Hello, I have a model with all observed variables and N=209, but I'm concerned about my fit statistics. I have 2 df. Based on reading the posts, am not sure what the problem is (I'm assuming low df?), or how to fix it. Is this problematic, or could I report these results for publication? Model: GMREL ON Partner CommScore WGDabs; GMSEX ON Partner Variety WGDabs CommScore; GMREL WITH GMSEX; Variety ON CommScore WGDabs; OUTPUT: ChiSquare Test of Model Fit Value 0.008 Degrees of Freedom 2 PValue 0.9960 RMSEA (Root Mean Square Error Of Approximation Estimate 0.000 90 Percent C.I. 0.000 0.000 Probability RMSEA <= .05 0.998 CFI/TLI CFI 1.000 TLI 1.045 ChiSquare Test of Model Fit for the Baseline Model Value 278.161 Degrees of Freedom 12 PValue 0.0000 SRMR (Standardized Root Mean Square Residual) Value 0.001 Thank you in advance for any assistance! 


Very good fit can often be caused by low correlations. You may not have the power to reject the H0 model because of this. 


Thank you for your quick response! 


Hi there, I have a (N=316) 1 factor EFA solution with WLSMV estimation of 11 ordered categorical items and the following fit statistics: CFI = 1 RMSEA = 0 90 Percent C.I. 0.173 0.202 chi square 0.00 on df=44. p=1. Now on the surface this might look like a well fitting model because chi square is not significant and I still have 44 df. All of the factor loadings are higher than .76. I have also checked the correlations between items and the lowest is .425 so doesn't suggest low correlations leading to very good fit. However I don't trust this solution as it seems too good. I have noticed that none of the item factor loadings, despite being high, load significantly on the factor. Might you suggest what is going on here or where I should look in the output to explain these results, if they are in fact, not to be trusted.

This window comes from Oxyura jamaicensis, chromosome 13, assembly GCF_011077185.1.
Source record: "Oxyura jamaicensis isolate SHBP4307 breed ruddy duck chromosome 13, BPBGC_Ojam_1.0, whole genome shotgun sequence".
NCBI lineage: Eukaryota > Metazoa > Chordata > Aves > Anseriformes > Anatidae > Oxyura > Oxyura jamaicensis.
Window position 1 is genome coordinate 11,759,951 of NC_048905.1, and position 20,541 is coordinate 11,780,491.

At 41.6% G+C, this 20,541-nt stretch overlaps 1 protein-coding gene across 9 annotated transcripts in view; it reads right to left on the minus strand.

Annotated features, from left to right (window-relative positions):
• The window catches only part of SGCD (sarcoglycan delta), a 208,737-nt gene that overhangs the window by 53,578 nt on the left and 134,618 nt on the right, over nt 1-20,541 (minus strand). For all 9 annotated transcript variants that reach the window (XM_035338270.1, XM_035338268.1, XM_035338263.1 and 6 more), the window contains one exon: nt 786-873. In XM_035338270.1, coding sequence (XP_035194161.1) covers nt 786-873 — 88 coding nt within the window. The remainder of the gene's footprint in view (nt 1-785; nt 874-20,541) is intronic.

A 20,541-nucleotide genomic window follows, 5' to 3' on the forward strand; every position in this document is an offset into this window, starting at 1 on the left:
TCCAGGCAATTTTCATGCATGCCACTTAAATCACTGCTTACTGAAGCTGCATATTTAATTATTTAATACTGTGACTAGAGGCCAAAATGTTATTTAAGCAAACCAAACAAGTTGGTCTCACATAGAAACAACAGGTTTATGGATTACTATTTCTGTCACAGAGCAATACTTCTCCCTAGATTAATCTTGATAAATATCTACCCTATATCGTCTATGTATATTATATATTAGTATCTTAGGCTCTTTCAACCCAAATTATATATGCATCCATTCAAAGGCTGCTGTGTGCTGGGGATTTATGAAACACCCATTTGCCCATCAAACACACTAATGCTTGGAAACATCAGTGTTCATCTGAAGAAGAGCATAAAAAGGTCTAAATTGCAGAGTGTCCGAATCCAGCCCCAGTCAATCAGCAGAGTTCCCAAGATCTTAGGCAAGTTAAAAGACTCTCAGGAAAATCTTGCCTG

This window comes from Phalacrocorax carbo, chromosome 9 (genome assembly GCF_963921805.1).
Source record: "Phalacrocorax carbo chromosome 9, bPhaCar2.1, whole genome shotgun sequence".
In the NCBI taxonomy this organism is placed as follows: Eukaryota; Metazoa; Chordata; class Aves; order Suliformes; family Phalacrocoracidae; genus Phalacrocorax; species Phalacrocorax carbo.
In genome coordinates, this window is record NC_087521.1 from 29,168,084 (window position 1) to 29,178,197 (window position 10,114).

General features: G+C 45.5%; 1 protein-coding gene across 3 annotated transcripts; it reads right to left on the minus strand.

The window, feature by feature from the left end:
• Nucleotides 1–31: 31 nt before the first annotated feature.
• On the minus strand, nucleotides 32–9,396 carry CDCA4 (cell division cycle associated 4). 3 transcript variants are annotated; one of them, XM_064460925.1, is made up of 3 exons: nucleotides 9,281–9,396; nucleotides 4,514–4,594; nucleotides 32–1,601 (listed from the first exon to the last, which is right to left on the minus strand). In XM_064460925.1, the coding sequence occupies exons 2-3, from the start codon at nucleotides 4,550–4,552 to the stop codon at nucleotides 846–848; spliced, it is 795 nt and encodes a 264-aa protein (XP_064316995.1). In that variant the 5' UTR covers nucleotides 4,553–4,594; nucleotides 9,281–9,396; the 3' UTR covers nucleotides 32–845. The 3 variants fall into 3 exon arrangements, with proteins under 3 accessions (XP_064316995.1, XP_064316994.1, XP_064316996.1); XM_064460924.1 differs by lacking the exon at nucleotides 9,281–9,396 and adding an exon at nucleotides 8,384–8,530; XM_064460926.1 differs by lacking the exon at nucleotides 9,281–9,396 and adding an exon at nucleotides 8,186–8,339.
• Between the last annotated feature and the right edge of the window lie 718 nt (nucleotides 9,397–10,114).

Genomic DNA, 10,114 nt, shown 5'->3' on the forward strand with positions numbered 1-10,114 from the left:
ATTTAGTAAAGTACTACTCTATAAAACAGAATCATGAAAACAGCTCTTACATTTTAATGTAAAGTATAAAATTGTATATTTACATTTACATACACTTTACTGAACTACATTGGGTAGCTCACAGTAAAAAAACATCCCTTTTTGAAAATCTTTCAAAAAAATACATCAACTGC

Please send the full output and your license number to support@statmodel.com. 

Hassan posted on Friday, February 24, 2017  3:41 am



Dear Dr. Muthen, I wonder which chisquare should be reported from Mplus output in our paper? ChiSquare Test of Model Fit or ChiSquare Test of Model Fit for the Baseline Model ? Kind regards, Hassan 


ChiSquare test of model fit is for the model you specify in the MODEL command. 

Hasina posted on Saturday, August 26, 2017  12:16 am